The COVID-19 pandemic dramatically increased the use of telehealth, including remote primary care triage and assessment. This qualitative study explored patients’ and clinicians’ experiences managing suspected COVID-19 during remote triage and assessment. Findings highlight the need to strengthen organizational resilience, develop and implement triage decision support tools, and address vulnerable and unsupported groups (e.g., the elderly, vulnerable and homebound patients).

Occupational Safety and Health AdministrationMarch 2, 2022.

The impact of nursing home inspections to ensure the quality and safety of the service environment is lacking. Weaknesses in the process became more explicit as poor long-term care infection control was determined to be a contributor to the early spread of COVID amongst nursing home residents. This announcement outlines a targeted inspection initiative to assess whether organizations previously sited have made progress toward improving workforce safety.
Mullur J, Chen Y-C, Wickner PG, et al. J Patient Saf. 2022;18:e431-e438.
COVID-19 restrictions and patient safety concerns have greatly expanded the use of telehealth and virtual visits. Through patient satisfaction surveys and patient complaints, this US hospital evaluated the quality and safety of virtual visits in March and April of 2020. Five patient complaints were submitted during this timeframe and overall patient satisfaction remained high. Safety and quality risks were identified (e.g., diagnostic error) and best practices were established.

Geneva, Switzerland: World Health Organization and International Labour Organization; 2022. ISBN 9789240040779.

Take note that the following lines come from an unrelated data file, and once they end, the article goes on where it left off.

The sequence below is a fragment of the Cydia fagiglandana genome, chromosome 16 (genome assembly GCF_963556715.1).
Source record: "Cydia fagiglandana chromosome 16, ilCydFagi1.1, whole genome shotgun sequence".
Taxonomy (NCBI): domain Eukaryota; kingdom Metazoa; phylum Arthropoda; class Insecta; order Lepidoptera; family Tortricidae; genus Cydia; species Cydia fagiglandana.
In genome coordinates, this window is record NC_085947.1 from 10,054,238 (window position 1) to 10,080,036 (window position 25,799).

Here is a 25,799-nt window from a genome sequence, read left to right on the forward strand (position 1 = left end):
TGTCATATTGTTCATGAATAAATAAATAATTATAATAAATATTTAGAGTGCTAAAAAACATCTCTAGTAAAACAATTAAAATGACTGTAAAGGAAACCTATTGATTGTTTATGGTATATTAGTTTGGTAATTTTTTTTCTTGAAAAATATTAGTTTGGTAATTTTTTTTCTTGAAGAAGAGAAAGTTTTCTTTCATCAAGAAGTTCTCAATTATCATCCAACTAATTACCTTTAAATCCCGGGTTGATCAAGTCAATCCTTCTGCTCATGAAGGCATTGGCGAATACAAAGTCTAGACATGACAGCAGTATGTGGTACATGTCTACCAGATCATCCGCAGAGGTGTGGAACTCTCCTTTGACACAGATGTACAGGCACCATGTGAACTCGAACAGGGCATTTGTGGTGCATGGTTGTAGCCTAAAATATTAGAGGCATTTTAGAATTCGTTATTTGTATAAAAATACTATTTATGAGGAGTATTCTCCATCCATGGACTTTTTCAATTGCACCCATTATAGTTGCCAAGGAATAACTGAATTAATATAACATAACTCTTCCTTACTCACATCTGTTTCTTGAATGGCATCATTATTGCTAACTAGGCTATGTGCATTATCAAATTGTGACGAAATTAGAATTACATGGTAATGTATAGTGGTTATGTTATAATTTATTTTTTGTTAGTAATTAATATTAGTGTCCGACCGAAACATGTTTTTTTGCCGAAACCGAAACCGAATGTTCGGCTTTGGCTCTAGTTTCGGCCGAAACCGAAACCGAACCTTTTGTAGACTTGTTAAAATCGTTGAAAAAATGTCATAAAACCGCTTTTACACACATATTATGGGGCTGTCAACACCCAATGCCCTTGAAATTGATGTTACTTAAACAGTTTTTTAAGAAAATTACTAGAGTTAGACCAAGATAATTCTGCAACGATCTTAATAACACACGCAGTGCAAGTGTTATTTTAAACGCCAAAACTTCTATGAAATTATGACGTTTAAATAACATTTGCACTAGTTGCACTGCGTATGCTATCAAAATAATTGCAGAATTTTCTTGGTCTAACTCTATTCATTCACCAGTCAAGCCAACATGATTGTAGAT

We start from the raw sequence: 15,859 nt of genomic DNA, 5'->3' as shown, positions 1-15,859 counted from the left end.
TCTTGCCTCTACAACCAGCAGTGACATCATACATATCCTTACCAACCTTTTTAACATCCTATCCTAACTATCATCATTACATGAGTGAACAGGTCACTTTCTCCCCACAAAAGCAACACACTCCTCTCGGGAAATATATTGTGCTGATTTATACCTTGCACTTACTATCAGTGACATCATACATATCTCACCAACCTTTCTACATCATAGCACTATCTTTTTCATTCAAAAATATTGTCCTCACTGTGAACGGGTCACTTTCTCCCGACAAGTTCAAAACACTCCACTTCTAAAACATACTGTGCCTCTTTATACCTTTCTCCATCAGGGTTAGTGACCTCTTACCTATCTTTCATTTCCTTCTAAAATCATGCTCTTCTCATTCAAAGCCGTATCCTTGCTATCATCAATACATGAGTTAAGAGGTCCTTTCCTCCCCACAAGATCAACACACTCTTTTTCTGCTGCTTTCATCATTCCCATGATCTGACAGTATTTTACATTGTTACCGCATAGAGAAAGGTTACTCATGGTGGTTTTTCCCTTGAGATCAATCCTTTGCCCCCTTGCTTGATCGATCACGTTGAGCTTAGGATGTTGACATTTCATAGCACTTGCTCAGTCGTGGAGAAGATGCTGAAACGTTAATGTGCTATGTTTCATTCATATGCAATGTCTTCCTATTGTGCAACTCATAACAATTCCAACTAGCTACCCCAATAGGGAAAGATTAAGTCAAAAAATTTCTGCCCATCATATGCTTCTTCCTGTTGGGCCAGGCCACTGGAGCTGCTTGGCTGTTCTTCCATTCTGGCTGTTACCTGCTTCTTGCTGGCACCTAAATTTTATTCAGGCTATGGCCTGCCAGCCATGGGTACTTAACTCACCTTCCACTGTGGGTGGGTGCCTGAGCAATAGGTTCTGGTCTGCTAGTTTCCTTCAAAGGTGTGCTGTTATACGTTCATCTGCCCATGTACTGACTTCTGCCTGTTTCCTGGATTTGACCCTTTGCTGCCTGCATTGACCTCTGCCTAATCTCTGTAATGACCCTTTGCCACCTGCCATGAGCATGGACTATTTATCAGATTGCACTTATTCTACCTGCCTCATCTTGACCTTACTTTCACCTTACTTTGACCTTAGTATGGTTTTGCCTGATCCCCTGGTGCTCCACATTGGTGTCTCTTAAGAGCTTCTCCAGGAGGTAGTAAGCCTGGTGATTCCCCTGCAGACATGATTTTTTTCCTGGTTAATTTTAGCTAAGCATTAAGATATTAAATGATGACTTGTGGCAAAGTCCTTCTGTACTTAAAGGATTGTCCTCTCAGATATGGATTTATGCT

Workforce well-being emerged as a key component of patient safety during the COVID-19 crisis. This report supplies international perspectives for informing the establishment of national regulations and organization-based programs to strengthen efforts aiming to develop health industry workforce health and safety strategies.
Residents living in nursing homes or residential care facilities use common dining and activity spaces and may share rooms, which increases the risk for transmission of COVID-19 infection. This document describes key patient safety challenges facing older adults living in these settings, who are particularly vulnerable to the effects of the virus, and identifies federal guidelines and resources related to COVID-19 prevention and mitigation in long-term care. As of April 13, 2020, the Associated
Labrague LJ, Santos JAA, Fronda DC. J Nurs Manag. 2022;30:62-70.
Missed or incomplete nursing care can adversely affect care quality and safety. Based on survey responses from 295 frontline nurses in the Philippines, this study explored factors contributing to missed nursing care during the COVID-19 pandemic. Findings suggest that nurses most frequently missed tasks such as patient surveillance, comforting patients, skin care, ambulation, and oral hygiene. The authors suggest that increasing nurse staffing, adequate use of personal protective equipment, and improved safety culture may reduce instances of missed care.